Returns to primary resources (SGX: EB5) are on the rise

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If you’re not sure where to start when looking for the next multi-bagger, there are a few key trends you should watch out for. Among other things, we’ll want to see two things; first of all, a growth to recover on capital employed (ROCE) and on the other hand, an expansion of the amount capital employed. Basically, it means that a business has profitable initiatives that it can continue to reinvest in, which is a hallmark of a dialing machine. With that in mind, we’ve noticed some promising trends at First resources (SGX: EB5) so let’s look a little deeper.

Return on capital employed (ROCE): what is it?

For those who don’t know what ROCE is, it measures the amount of pre-tax profit a business can generate from the capital employed in its business. Analysts use this formula to calculate it for the first resources:

Return on capital employed = Profit before interest and taxes (EBIT) ÷ (Total assets – Current liabilities)

0.13 = US $ 180 million ÷ (US $ 1.7 billion – US $ 355 million) (Based on the last twelve months up to June 2021).

So, First Resources has a ROCE of 13%. In absolute terms, that’s a pretty normal return, and it’s pretty close to the food industry average of 12%.

Check out our latest scan for first resources

SGX: EB5 Return on capital employed October 22, 2021

In the chart above, we measured First Resources’ past ROCE against its past performance, but the future is arguably more important. If you are interested, you can view analyst forecasts in our free analyst forecast report for the company.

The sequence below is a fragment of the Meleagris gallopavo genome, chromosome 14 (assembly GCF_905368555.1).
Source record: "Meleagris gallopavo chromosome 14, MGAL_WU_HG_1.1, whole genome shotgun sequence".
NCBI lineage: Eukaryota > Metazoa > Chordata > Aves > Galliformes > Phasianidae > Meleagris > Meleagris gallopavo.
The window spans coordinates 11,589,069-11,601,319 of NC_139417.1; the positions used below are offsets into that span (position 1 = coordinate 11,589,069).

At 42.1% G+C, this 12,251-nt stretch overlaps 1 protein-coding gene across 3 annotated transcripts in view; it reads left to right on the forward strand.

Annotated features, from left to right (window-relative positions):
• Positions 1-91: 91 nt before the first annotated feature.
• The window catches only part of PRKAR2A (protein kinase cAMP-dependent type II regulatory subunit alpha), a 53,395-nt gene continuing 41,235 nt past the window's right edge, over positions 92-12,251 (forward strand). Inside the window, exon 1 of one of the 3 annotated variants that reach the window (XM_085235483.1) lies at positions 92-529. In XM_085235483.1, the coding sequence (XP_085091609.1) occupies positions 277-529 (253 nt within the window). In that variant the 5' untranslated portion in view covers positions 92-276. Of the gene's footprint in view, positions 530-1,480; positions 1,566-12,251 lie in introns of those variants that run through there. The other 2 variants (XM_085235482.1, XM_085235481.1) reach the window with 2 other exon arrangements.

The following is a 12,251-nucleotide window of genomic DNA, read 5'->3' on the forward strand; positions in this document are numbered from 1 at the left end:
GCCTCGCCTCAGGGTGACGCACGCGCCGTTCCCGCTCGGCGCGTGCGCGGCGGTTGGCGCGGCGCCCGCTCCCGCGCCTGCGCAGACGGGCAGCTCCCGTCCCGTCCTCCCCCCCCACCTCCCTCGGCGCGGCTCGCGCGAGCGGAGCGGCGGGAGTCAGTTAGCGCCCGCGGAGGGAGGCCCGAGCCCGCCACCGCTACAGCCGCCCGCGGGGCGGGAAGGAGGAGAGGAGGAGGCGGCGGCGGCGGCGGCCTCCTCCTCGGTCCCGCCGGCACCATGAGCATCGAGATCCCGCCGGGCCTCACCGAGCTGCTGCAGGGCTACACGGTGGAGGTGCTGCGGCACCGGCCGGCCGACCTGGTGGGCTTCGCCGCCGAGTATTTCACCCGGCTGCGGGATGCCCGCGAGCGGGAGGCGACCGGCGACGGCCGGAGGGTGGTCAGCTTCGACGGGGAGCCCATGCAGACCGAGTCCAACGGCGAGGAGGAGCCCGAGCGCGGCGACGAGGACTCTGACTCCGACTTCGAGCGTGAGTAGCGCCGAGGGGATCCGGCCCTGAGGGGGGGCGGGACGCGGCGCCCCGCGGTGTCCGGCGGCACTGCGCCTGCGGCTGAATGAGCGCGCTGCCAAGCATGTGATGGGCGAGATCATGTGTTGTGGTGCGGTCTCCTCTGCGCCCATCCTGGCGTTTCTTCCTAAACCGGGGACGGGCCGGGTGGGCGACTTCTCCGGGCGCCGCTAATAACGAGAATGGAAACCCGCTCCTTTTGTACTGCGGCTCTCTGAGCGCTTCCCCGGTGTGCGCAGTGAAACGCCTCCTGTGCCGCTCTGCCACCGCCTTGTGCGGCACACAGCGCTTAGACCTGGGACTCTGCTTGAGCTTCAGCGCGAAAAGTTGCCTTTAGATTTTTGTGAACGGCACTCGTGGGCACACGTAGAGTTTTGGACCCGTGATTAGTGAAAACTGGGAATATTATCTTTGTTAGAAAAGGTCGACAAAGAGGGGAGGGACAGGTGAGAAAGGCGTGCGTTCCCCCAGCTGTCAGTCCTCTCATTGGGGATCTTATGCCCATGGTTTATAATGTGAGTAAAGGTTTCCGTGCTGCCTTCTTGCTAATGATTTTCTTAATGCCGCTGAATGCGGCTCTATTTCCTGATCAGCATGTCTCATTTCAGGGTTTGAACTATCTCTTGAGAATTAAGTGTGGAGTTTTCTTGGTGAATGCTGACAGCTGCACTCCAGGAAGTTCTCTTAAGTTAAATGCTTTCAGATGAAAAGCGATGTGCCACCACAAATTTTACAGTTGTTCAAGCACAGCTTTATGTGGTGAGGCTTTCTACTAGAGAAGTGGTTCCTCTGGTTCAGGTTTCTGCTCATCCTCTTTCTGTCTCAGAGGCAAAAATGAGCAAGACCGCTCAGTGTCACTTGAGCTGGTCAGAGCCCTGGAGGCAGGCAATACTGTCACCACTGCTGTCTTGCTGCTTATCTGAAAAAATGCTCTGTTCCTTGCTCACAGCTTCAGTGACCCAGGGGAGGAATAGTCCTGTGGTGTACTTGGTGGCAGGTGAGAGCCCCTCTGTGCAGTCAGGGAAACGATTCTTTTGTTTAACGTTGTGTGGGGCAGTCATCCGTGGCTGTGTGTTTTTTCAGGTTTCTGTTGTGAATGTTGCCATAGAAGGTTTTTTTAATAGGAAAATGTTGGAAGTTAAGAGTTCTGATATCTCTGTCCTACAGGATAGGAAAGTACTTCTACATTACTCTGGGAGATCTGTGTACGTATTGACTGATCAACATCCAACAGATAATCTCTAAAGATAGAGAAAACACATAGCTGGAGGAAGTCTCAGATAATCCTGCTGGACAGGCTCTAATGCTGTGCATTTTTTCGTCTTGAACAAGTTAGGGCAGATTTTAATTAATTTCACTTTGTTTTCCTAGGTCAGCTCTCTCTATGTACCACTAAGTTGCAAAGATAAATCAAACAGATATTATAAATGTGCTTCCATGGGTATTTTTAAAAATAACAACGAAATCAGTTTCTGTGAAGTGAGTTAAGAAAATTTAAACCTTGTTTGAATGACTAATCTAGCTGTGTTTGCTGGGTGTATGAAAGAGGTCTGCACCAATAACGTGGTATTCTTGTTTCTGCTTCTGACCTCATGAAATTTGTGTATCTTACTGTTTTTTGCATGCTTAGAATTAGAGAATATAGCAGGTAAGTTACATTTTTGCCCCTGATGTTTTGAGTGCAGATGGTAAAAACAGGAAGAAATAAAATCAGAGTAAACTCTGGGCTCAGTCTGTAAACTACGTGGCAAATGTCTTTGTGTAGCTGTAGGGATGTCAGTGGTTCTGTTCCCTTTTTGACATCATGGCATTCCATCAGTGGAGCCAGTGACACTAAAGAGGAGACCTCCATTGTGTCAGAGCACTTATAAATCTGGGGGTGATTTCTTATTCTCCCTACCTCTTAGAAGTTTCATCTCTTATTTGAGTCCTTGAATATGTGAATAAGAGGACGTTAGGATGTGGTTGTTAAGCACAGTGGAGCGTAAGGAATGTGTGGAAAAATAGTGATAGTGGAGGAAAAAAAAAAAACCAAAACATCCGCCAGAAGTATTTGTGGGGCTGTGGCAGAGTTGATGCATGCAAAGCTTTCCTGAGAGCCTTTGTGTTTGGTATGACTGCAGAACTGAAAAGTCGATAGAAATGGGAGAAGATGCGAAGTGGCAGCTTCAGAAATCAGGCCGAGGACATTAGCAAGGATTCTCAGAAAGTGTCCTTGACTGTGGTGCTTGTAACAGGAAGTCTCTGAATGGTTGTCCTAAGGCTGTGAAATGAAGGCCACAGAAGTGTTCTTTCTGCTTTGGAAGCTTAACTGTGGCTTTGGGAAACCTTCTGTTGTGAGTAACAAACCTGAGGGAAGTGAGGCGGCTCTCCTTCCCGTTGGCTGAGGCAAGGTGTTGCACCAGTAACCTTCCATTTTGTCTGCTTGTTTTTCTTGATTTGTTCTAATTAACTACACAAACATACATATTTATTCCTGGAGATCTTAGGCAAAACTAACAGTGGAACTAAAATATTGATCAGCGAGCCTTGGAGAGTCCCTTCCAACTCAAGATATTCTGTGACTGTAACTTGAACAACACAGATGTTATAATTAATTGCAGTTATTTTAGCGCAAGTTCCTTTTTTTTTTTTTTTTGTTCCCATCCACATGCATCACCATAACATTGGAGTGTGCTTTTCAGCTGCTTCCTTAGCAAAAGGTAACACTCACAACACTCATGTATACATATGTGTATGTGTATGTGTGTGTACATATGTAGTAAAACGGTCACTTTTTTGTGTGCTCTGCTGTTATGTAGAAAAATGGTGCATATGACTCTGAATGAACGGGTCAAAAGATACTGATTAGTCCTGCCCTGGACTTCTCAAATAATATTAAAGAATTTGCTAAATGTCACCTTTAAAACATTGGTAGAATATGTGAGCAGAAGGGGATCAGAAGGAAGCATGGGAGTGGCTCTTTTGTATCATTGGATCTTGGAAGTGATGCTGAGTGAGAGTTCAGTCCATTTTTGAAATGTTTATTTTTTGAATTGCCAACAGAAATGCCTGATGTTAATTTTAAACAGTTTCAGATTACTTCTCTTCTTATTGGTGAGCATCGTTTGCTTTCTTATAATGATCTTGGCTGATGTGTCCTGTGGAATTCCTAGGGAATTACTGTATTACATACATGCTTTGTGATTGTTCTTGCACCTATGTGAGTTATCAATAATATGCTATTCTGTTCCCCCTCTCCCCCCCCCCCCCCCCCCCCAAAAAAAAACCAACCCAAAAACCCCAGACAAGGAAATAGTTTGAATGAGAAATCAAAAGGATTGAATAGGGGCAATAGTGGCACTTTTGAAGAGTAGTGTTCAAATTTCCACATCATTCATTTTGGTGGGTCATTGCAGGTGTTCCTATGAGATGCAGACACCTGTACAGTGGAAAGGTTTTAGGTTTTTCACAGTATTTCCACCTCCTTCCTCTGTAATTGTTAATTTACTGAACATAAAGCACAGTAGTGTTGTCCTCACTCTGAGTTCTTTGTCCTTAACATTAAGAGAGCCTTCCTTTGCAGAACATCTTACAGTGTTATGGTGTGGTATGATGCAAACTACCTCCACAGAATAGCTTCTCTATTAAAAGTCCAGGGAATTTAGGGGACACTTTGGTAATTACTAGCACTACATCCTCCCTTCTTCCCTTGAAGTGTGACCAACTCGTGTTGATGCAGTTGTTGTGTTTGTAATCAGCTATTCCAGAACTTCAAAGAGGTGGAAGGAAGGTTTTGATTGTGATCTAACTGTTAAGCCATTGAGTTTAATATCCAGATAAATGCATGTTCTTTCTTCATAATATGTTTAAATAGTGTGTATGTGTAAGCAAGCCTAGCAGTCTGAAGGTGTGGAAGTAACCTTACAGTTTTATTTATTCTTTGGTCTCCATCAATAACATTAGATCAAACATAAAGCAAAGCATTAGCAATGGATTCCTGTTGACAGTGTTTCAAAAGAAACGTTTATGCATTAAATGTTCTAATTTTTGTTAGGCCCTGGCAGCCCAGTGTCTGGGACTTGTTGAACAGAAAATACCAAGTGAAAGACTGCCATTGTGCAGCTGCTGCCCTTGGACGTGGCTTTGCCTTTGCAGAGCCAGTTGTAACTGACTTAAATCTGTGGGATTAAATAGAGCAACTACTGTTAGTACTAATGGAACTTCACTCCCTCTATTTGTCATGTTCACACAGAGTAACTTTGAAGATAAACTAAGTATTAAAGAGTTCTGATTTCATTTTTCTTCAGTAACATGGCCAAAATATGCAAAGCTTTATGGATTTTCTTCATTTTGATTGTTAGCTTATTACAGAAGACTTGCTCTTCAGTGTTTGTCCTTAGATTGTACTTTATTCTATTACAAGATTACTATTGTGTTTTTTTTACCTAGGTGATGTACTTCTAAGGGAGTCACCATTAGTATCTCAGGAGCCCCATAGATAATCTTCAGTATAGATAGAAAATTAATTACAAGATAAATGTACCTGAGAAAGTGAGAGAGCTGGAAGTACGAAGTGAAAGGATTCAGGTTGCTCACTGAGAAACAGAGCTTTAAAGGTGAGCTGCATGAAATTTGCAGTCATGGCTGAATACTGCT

What can we say about the ROCE trend of First Resources?

First Resources did not disappoint the growth in its ROCE. Specifically, while the company has kept capital employed relatively stable over the past five years, ROCE has climbed 45% at the same time. Basically, the business generates higher returns from the same amount of capital and this is proof that there are improvements in the efficiency of the business. It’s worth digging deeper into, because while it is good for the company to be more efficient, it could also mean that in the future the areas in which to invest internally for organic growth are lacking.

By the way, we’ve noticed that the improvement in ROCE appears to be partly fueled by an increase in current liabilities. Current liabilities have increased to 21% of total assets, so the company is now more funded by its suppliers or short-term creditors. Keep an eye out for future increases, because when the ratio of current liabilities to total assets becomes particularly high, it can introduce new risks to the business.

In conclusion…

To sum up, First Resources collects higher returns for the same amount of capital, and that’s impressive. Since the stock has only returned 12% to shareholders over the past five years, promising fundamentals may not yet be recognized by investors. With that in mind, we would dig deeper into this stock in case there were more traits that could cause it to multiply in the long term.

If you’re interested in learning more about First Resources, we’ve spotted 2 warning signs, and 1 of them is a bit disturbing.

Although First Resources doesn’t generate the highest return, check out this free list of companies that generate high returns on equity with strong balance sheets.

This Simply Wall St article is general in nature. We provide commentary based on historical data and analyst forecasts using only unbiased methodology and our articles are not intended to be financial advice. It does not constitute a recommendation to buy or sell shares and does not take into account your goals or your financial situation. Our aim is to bring you long-term, targeted analysis based on fundamental data. Note that our analysis may not take into account the latest announcements from price sensitive companies or qualitative documents. Simply Wall St has no position in any of the stocks mentioned.

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